Jim DeMint takes on and takes out the notion of “the public option” in terms of American health care, tackling the then-still-living Senator Kennedy’s poorly-conceived ill-thought notion that public health-care, or an individual’s health is “in the public interest”.

Kennedy says the best way to guarantee universal access to quality care is “by giving Americans the option of enrolling in a public health-insurance plan, where coverage is provided in the public interest” (emphasis added). There’s only one problem: Health care isn’t public; it’s personal and private. It can’t be provided in the public interest for the simple reason that no doctor has ever cared for “the public.” Doctors care for patients. And health care, under any recognizable definition, can be provided only in the patient’s interest.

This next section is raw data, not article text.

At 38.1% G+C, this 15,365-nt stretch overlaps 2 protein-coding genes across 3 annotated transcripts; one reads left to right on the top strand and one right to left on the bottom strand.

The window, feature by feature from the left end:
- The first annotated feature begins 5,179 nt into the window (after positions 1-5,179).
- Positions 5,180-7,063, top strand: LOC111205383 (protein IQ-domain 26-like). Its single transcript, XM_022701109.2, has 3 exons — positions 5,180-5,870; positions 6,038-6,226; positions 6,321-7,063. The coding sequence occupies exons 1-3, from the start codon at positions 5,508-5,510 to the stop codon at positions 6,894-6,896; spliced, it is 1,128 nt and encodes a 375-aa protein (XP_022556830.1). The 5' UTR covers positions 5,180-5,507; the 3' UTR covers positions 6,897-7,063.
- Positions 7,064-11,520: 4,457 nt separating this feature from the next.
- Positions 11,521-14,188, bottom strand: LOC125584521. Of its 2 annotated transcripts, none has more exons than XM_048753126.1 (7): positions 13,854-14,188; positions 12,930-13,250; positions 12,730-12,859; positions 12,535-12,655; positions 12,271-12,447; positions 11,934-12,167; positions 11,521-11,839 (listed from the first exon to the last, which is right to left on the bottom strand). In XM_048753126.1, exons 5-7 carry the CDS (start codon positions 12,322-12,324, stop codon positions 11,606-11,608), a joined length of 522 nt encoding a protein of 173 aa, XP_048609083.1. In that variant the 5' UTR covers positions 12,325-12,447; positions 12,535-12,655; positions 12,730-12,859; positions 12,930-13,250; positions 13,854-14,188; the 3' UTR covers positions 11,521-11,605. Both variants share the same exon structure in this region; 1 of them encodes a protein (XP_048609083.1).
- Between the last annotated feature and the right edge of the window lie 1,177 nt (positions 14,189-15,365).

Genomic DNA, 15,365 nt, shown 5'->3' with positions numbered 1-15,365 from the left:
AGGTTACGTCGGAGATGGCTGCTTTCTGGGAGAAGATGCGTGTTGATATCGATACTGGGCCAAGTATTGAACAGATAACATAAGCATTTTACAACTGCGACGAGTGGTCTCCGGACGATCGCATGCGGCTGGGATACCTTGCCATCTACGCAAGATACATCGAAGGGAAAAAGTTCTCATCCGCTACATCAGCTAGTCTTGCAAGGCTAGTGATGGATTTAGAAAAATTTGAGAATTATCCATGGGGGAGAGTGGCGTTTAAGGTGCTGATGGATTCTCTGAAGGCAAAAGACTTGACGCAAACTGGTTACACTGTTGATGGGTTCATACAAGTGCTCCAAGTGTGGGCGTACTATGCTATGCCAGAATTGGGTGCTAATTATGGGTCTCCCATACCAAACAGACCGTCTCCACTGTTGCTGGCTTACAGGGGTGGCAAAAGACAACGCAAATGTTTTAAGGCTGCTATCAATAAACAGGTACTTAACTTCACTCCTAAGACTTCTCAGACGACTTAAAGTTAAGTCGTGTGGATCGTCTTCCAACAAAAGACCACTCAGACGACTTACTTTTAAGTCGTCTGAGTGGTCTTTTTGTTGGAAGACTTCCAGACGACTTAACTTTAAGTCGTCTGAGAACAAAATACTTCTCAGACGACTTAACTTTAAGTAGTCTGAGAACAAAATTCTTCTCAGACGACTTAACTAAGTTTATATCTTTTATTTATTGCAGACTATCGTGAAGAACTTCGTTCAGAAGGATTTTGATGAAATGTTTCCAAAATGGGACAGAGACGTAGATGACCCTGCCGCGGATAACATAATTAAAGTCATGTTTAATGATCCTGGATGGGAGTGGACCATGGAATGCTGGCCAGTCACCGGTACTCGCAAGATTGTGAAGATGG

So for the government the definition between the individual and the collective in regards to rights and benefits as well as detriments and denials may well be blurred.

Never mind that I have never adequately explored my view of how private health care as a system of intersecting businesses with customers, patients, and a service industry… I’ll do that later. Essentially though “government health care” or “universal health care” involves to some degree the United States government taking over something that already exists, and involving themselves in a sector of life where various individuals’ already have established interests.